Forum for Science, Industry and Business

Sponsored by:     3M 
Search our Site:

 

Miniature 'wearable' PET scanner ready for use

14.03.2011
New tool will allow integrated, simultaneous study of behavior and brain function in animals

Scientists from the U.S. Department of Energy's (DOE) Brookhaven National Laboratory, Stony Brook University, and collaborators have demonstrated the efficacy of a "wearable," portable PET scanner they've developed for rats. The device will give neuroscientists a new tool for simultaneously studying brain function and behavior in fully awake, moving animals.

The researchers describe the tool and validation studies in the April 2011 issue of Nature Methods.

"Positron emission tomography (PET) is a powerful tool for studying the molecular processes that occur in the brain," said Paul Vaska, head of PET physics at Brookhaven with a joint appointment at Stony Brook, who led the development of the portable scanner together with Brookhaven colleagues David Schlyer and Craig Woody. PET studies in animals at Brookhaven and elsewhere have helped to uncover the molecular underpinnings of conditions such as drug addiction.

But studying animals with PET has required general anesthesia or other methods to immobilize the animals. "Immobilization and anesthesia make it impossible to simultaneously study neurochemistry and the animals' behavior - the actions resulting from what goes on in the brain," Schlyer said. "Our approach was to eliminate the need for restraint by developing a PET scanner that would move with the animal, thus opening up the possibility of directly correlating the imaging data with behavioral data acquired at the same time."

After several years of development, the scientists have arrived at a design for a miniature, portable, donut-shaped PET scanner that can be "worn" like a collar on a rat's head for simultaneous studies of brain function and behavior. Weighing only 250 grams, the device - dubbed RatCAP, for Rat Conscious Animal PET - is counterbalanced by a system of springs and motion stabilizers to allow the animal significant freedom of movement. Measurements of the rats' stress hormones indicated only moderate and temporary increases.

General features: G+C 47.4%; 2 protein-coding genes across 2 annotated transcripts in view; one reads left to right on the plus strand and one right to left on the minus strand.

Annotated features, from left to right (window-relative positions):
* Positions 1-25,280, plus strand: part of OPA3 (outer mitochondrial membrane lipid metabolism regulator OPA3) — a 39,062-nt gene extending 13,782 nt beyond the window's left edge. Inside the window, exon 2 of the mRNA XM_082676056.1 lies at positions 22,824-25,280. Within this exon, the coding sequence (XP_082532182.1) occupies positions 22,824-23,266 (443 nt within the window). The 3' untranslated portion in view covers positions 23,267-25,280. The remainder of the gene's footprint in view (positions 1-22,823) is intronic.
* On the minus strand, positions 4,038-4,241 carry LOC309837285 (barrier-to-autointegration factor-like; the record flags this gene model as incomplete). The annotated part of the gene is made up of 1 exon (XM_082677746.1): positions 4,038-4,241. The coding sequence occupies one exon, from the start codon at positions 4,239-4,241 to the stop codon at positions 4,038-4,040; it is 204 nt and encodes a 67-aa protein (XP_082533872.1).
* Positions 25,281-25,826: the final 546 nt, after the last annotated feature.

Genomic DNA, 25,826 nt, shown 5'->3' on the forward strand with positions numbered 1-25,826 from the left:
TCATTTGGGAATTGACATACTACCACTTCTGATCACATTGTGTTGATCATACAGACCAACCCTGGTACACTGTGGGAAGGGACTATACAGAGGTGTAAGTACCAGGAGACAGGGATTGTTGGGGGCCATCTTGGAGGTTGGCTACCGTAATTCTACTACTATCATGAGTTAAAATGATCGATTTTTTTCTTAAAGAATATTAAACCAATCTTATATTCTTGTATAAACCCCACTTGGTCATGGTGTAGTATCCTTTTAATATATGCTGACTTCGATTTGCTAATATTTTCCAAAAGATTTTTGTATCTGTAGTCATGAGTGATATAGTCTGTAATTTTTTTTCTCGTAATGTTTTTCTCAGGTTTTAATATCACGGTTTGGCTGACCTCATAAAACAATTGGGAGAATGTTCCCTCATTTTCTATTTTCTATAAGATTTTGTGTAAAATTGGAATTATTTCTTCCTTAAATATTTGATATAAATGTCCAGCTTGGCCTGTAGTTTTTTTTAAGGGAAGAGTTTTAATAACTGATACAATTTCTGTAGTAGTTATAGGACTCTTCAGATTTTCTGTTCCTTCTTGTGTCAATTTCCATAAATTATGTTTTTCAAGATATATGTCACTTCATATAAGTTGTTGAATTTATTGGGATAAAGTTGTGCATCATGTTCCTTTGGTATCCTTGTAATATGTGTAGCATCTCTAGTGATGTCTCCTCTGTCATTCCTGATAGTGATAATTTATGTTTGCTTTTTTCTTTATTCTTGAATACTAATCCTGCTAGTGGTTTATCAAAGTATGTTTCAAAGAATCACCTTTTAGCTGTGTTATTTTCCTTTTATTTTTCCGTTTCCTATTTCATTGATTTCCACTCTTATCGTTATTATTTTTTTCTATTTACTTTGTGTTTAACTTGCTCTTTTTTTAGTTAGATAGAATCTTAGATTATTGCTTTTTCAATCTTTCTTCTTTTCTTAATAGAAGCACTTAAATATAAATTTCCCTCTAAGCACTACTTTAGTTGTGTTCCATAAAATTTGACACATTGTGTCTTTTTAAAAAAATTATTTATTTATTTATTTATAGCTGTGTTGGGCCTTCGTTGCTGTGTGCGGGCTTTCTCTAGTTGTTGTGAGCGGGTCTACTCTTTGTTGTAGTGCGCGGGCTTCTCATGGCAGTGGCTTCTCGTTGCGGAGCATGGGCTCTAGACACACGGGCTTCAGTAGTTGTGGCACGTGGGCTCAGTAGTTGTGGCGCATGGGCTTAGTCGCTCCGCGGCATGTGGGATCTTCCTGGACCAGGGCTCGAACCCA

"Rats wearing the device appear to adapt well and move freely about their environment," Woody said.

To validate the use of the wearable scanner for simultaneous studies of brain function and behavior, the scientists conducted tests with 11C-raclopride, a commonly used PET radiotracer, which incorporates a radioactive, positron-emitting isotope of the element carbon. When the positrons interact with electrons in ordinary matter, they immediately annihilate one another, emitting back-to-back gamma rays. Detectors in the circular PET scanner pick up the signals from these back-to-back gamma rays to identify the location and concentration of the tracer in the body.

The tracer 11C-raclopride binds to receptors for dopamine, a brain chemical involved in movement, reward, and memory formation. A higher signal from the tracer means that less natural dopamine is in that particular part of the brain; a low signal indicates that that particular part of the brain has released dopamine (which binds to its receptors, thus blocking the tracer from binding).

The main test was to see if the wearable scanner could be used to correlate dopamine levels with behavior - in this case, the rats' activity (i.e., movement) within their chambers. Surprisingly the level of activity was inversely related to dopamine levels - that is, the more active the animals were, the lower the level of dopamine (as indicated by a stronger tracer signal).